The psychedelically embellished Speakeasy was always full of rock’n’roll royalty, either performing, watching other bands, socialising or often just getting involved in informal jam sessions. There were a lot of recreational drugs and crazy antics. Keith Moon was a fixture, and when he wasn’t trying to join the band on stage, letting off stink bombs or getting involved in food fights (mushy peas being the ammunition of choice) he would be getting up to mischief with his best pal actor Oliver Reed, also a regular, dropping their trousers, dancing on the bar and chucking chairs around. Pauline remembers catching Keith in flagrante delicto on the fire escape with one of the Swedish waitresses! “Nobody seemed to sleep, and we would often all go on to the Troubadour in Earls Court, which was open all night.” The front door was often cluttered with photographers and Pauline would smuggle her famous clientele out via the fire escape which came out a couple of doors up the road; or by cannily calling other clubs and telling them such and such rock star was on their way over, which the paparazzi would get wind of, and decamp.
David Bowie used to hang out there a lot from the late ‘60s, and performed there as Ziggy Stardust. Pauline recalls a memorable night: “After the hooha had died down when Bowie famously killed off Ziggy, onstage at Hammersmith Odeon, we all went for dinner with David and several others in the famous Grill Room at the Café Royale. We all sat rather dumbfounded at what had happened, and Bowie took off all clothes and announced ‘Ziggy’s dead, he’s gone!’ as he stood next to the piano, totally starkers. Oscar Wilde (famous patron of this venue) would have approved — I think that that is why he did it.”
By the mid ‘70s it was starting to fizzle out and more fashion and film people were coming in and Pauline was pursuing her career as a dancer with Dougie Squires Young Generation, supporting the likes of Tom Jones and Engelbert Humperdinck on prime time TV. The Sex Pistols were the last band to play there in 1976 with queues of spiky haired punks, a fitting end to an era, as many claim that Punk was the death knell for what was then called progressive rock.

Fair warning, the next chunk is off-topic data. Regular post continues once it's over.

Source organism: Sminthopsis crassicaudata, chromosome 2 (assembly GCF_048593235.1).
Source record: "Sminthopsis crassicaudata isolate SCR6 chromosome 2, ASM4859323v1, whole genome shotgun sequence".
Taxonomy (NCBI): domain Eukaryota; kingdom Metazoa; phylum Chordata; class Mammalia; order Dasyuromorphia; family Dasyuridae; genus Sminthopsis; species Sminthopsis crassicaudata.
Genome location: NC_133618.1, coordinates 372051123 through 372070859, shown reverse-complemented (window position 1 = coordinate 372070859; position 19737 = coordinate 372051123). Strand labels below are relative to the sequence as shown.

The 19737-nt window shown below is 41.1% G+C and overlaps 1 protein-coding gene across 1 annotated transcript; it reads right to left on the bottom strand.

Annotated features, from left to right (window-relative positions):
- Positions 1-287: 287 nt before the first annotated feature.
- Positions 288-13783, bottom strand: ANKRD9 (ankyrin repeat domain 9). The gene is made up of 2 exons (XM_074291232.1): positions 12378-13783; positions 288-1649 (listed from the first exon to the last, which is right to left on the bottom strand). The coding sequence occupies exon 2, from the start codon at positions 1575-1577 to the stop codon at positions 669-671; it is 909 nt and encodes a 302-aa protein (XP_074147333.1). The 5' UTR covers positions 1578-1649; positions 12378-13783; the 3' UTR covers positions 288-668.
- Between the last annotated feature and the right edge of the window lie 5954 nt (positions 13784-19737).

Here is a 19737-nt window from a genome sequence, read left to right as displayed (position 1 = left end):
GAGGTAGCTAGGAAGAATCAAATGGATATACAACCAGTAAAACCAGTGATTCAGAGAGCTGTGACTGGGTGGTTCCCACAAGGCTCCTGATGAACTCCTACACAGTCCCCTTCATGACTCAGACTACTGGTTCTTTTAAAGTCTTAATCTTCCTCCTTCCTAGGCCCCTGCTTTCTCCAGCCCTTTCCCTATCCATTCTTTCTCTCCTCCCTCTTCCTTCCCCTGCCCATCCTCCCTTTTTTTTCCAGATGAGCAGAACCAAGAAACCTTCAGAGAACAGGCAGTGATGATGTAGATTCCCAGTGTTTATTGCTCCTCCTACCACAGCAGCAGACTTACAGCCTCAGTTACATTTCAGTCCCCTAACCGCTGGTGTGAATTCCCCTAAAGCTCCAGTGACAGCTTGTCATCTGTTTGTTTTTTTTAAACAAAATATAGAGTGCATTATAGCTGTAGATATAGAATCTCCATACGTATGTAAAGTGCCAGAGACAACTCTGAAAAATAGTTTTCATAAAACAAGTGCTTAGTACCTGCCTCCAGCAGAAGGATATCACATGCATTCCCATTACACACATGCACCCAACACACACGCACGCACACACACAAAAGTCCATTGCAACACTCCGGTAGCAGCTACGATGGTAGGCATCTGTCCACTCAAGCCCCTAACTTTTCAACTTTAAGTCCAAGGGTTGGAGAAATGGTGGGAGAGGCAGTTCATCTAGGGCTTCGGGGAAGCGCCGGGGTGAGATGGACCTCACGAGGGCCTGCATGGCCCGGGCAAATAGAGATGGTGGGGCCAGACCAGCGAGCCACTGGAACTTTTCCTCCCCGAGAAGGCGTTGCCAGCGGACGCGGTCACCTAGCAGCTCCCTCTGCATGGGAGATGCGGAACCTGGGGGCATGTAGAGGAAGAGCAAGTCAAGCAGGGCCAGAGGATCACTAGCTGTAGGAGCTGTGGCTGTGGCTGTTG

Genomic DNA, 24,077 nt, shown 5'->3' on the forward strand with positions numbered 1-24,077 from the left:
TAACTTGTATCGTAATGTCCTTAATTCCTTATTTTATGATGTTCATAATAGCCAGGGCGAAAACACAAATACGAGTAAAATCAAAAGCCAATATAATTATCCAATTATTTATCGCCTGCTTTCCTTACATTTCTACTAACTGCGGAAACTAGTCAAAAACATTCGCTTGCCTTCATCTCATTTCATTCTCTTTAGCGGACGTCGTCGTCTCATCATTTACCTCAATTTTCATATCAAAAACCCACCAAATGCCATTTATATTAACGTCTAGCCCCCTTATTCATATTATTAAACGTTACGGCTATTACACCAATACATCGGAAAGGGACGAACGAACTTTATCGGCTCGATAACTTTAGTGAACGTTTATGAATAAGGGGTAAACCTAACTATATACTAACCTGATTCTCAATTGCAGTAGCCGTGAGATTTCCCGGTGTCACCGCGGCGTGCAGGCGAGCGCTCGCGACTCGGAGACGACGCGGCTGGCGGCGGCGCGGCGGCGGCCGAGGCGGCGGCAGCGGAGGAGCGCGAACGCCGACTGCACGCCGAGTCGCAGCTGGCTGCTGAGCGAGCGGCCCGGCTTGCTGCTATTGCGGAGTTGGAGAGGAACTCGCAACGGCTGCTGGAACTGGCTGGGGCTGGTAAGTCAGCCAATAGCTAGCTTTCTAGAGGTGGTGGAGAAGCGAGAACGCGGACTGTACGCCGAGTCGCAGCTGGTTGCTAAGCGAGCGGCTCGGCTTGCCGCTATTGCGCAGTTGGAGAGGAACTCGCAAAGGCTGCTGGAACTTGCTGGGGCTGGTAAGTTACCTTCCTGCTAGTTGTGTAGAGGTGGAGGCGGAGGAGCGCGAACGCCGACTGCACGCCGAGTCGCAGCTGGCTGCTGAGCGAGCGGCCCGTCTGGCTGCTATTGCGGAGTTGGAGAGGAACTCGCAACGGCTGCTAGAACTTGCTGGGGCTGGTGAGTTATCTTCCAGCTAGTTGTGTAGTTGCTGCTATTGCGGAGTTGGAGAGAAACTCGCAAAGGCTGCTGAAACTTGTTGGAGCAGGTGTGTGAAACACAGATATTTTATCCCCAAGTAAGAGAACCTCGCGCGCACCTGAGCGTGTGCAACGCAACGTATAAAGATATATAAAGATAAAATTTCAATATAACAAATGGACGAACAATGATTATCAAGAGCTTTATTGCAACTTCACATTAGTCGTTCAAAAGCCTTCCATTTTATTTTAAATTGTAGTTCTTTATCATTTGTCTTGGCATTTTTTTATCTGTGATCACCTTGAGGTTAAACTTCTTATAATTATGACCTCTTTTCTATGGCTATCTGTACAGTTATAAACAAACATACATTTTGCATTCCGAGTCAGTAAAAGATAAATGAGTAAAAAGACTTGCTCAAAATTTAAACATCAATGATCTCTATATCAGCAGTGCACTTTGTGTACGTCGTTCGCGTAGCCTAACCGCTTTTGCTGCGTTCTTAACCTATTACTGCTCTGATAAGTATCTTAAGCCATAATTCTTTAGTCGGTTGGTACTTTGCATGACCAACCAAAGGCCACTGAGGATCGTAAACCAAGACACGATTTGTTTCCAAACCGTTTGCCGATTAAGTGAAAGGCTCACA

Fast forward to the ‘80s and Pauline was back in business at 48 Margaret Street as co-owner of the all new Bootleggers, after the venue had failed under different management. Tearing out the tacky screening that hid the original Speakeasy décor, Pauline discovered the original Speakeasy pinball table, which she promptly sold to the Hard Rock Café, where it still resides, and installed mirrors originally designed for the Biba shop. Encouraged by her old oppo Laurie O’Leary, Pauline took the club back to its music business roots, but for a different generation and this time as customers rather than performers . The bar was the longest in London with an illuminated version of the Manhattan skyline behind it, complete with figures jumping from skyscrapers, and the waitresses wore saucy satin costumes with pill box hats, that had first featured in Martini adverts.
The new club was opened by actor Richard Harris, a close friend of Laurie’s. Barbara Windsor, Tony Curtis and Charlie Kray were also there. Boy George and Marilyn tried to gatecrash the opening, and regulars included many of the old faces and a new generation of musicians, including Phil Lynott, Lemmy (who Pauline often had to take home, when he was a bit far gone) and Kid Creole and the Coconuts. Mel, of Mel & Kim fame, worked behind the bar and Simon Cowell, then a record plugger, was a regular.
Pauline remembers being in a party that included Richard Burton in Richard Harris’s suite at the Savoy. Talking about French films, she said her favourite was La Cage aux Folles. Harris immediately went into the bedroom and emerges wearing only boxer shorts and vest, mincing around, and saying “I want to be the camp one”, while Richard Burton argued, “No, I want to be the camp one”. Harris protested “No, you’ve already played a gay man in the film Staircase!” and they continued to recite and improvise whole scenes from the film, much to the entertainment of the assembled company.
Sadly, Mark her business partner in Bootleggers died in 1987, and Pauline lost heart and sold her share, the end of another era. An amazing and historic Fitzrovia venue that over twenty years witnessed the greats of one of the most influential periods in twentieth century popular music, from Beat to New Romantics.
I think a blue plaque is long overdue.